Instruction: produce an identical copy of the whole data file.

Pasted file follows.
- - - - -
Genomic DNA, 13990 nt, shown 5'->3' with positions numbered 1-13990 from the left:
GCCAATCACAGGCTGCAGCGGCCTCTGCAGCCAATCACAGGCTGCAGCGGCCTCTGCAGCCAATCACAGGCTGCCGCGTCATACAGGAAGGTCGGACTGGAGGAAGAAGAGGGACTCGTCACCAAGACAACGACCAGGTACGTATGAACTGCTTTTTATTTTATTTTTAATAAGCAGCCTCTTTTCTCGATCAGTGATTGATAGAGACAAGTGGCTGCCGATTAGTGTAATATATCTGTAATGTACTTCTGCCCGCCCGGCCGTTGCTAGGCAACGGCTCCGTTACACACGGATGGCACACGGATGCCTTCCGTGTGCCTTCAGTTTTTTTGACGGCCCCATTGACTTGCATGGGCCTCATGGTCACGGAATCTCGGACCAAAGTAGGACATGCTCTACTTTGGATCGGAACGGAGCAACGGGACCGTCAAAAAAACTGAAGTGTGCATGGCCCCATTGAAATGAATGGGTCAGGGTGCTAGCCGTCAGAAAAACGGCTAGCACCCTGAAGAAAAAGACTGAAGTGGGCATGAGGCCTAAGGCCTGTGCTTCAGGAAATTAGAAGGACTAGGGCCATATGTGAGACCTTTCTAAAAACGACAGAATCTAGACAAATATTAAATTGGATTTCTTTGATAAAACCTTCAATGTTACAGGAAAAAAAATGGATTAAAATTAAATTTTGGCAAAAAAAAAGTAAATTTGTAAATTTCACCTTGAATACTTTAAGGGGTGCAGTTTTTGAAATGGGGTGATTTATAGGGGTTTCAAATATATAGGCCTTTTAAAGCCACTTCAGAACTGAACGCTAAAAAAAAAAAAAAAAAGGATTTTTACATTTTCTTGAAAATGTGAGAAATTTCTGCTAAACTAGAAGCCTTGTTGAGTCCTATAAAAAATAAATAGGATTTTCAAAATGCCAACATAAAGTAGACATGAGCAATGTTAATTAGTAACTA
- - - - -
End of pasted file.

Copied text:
Genomic DNA, 13990 nt, shown 5'->3' with positions numbered 1-13990 from the left:
GCCAATCACAGGCTGCAGCGGCCTCTGCAGCCAATCACAGGCTGCAGCGGCCTCTGCAGCCAATCACAGGCTGCCGCGTCATACAGGAAGGTCGGACTGGAGGAAGAAGAGGGACTCGTCACCAAGACAACGACCAGGTACGTATGAACTGCTTTTTATTTTATTTTTAATAAGCAGCCTCTTTTCTCGATCAGTGATTGATAGAGACAAGTGGCTGCCGATTAGTGTAATATATCTGTAATGTACTTCTGCCCGCCCGGCCGTTGCTAGGCAACGGCTCCGTTACACACGGATGGCACACGGATGCCTTCCGTGTGCCTTCAGTTTTTTTGACGGCCCCATTGACTTGCATGGGCCTCATGGTCACGGAATCTCGGACCAAAGTAGGACATGCTCTACTTTGGATCGGAACGGAGCAACGGGACCGTCAAAAAAACTGAAGTGTGCATGGCCCCATTGAAATGAATGGGTCAGGGTGCTAGCCGTCAGAAAAACGGCTAGCACCCTGAAGAAAAAGACTGAAGTGGGCATGAGGCCTAAGGCCTGTGCTTCAGGAAATTAGAAGGACTAGGGCCATATGTGAGACCTTTCTAAAAACGACAGAATCTAGACAAATATTAAATTGGATTTCTTTGATAAAACCTTCAATGTTACAGGAAAAAAAATGGATTAAAATTAAATTTTGGCAAAAAAAAAGTAAATTTGTAAATTTCACCTTGAATACTTTAAGGGGTGCAGTTTTTGAAATGGGGTGATTTATAGGGGTTTCAAATATATAGGCCTTTTAAAGCCACTTCAGAACTGAACGCTAAAAAAAAAAAAAAAAAGGATTTTTACATTTTCTTGAAAATGTGAGAAATTTCTGCTAAACTAGAAGCCTTGTTGAGTCCTATAAAAAATAAATAGGATTTTCAAAATGCCAACATAAAGTAGACATGAGCAATGTTAATTAGTAACTA